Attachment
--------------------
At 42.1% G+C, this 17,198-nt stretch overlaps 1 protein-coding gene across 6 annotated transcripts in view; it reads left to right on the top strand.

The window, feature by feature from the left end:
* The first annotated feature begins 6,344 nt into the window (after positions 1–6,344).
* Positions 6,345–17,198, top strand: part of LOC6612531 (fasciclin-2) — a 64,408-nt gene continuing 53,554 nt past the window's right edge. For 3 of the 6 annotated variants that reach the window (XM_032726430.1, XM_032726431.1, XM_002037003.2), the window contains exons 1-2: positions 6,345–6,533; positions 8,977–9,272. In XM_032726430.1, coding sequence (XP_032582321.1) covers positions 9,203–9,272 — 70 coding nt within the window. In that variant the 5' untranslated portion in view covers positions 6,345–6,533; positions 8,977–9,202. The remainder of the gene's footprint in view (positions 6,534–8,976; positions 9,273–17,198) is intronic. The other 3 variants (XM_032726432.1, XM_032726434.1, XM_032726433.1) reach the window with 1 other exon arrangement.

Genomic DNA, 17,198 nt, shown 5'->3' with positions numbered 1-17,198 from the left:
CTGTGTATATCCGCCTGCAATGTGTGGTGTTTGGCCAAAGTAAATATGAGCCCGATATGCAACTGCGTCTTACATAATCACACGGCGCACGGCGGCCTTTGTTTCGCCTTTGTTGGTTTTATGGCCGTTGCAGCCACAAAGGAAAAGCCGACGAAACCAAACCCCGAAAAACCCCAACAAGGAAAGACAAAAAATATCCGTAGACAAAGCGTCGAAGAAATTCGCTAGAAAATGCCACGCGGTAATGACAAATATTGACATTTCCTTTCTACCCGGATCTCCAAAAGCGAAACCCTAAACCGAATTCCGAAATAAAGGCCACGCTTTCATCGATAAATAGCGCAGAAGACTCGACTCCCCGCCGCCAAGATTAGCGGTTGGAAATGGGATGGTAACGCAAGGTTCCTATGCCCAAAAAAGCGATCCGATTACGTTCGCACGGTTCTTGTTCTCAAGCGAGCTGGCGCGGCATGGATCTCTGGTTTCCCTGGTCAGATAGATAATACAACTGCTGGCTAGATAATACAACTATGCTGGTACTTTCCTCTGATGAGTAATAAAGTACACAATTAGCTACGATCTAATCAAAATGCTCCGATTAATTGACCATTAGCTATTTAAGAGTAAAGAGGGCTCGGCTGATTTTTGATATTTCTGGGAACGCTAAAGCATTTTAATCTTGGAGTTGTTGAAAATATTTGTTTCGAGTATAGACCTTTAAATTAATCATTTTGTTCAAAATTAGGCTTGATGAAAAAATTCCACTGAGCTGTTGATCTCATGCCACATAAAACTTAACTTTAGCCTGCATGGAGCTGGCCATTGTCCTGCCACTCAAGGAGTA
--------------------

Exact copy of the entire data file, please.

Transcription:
At 42.1% G+C, this 17,198-nt stretch overlaps 1 protein-coding gene across 6 annotated transcripts in view; it reads left to right on the top strand.

The window, feature by feature from the left end:
* The first annotated feature begins 6,344 nt into the window (after positions 1–6,344).
* Positions 6,345–17,198, top strand: part of LOC6612531 (fasciclin-2) — a 64,408-nt gene continuing 53,554 nt past the window's right edge. For 3 of the 6 annotated variants that reach the window (XM_032726430.1, XM_032726431.1, XM_002037003.2), the window contains exons 1-2: positions 6,345–6,533; positions 8,977–9,272. In XM_032726430.1, coding sequence (XP_032582321.1) covers positions 9,203–9,272 — 70 coding nt within the window. In that variant the 5' untranslated portion in view covers positions 6,345–6,533; positions 8,977–9,202. The remainder of the gene's footprint in view (positions 6,534–8,976; positions 9,273–17,198) is intronic. The other 3 variants (XM_032726432.1, XM_032726434.1, XM_032726433.1) reach the window with 1 other exon arrangement.

Genomic DNA, 17,198 nt, shown 5'->3' with positions numbered 1-17,198 from the left:
CTGTGTATATCCGCCTGCAATGTGTGGTGTTTGGCCAAAGTAAATATGAGCCCGATATGCAACTGCGTCTTACATAATCACACGGCGCACGGCGGCCTTTGTTTCGCCTTTGTTGGTTTTATGGCCGTTGCAGCCACAAAGGAAAAGCCGACGAAACCAAACCCCGAAAAACCCCAACAAGGAAAGACAAAAAATATCCGTAGACAAAGCGTCGAAGAAATTCGCTAGAAAATGCCACGCGGTAATGACAAATATTGACATTTCCTTTCTACCCGGATCTCCAAAAGCGAAACCCTAAACCGAATTCCGAAATAAAGGCCACGCTTTCATCGATAAATAGCGCAGAAGACTCGACTCCCCGCCGCCAAGATTAGCGGTTGGAAATGGGATGGTAACGCAAGGTTCCTATGCCCAAAAAAGCGATCCGATTACGTTCGCACGGTTCTTGTTCTCAAGCGAGCTGGCGCGGCATGGATCTCTGGTTTCCCTGGTCAGATAGATAATACAACTGCTGGCTAGATAATACAACTATGCTGGTACTTTCCTCTGATGAGTAATAAAGTACACAATTAGCTACGATCTAATCAAAATGCTCCGATTAATTGACCATTAGCTATTTAAGAGTAAAGAGGGCTCGGCTGATTTTTGATATTTCTGGGAACGCTAAAGCATTTTAATCTTGGAGTTGTTGAAAATATTTGTTTCGAGTATAGACCTTTAAATTAATCATTTTGTTCAAAATTAGGCTTGATGAAAAAATTCCACTGAGCTGTTGATCTCATGCCACATAAAACTTAACTTTAGCCTGCATGGAGCTGGCCATTGTCCTGCCACTCAAGGAGTA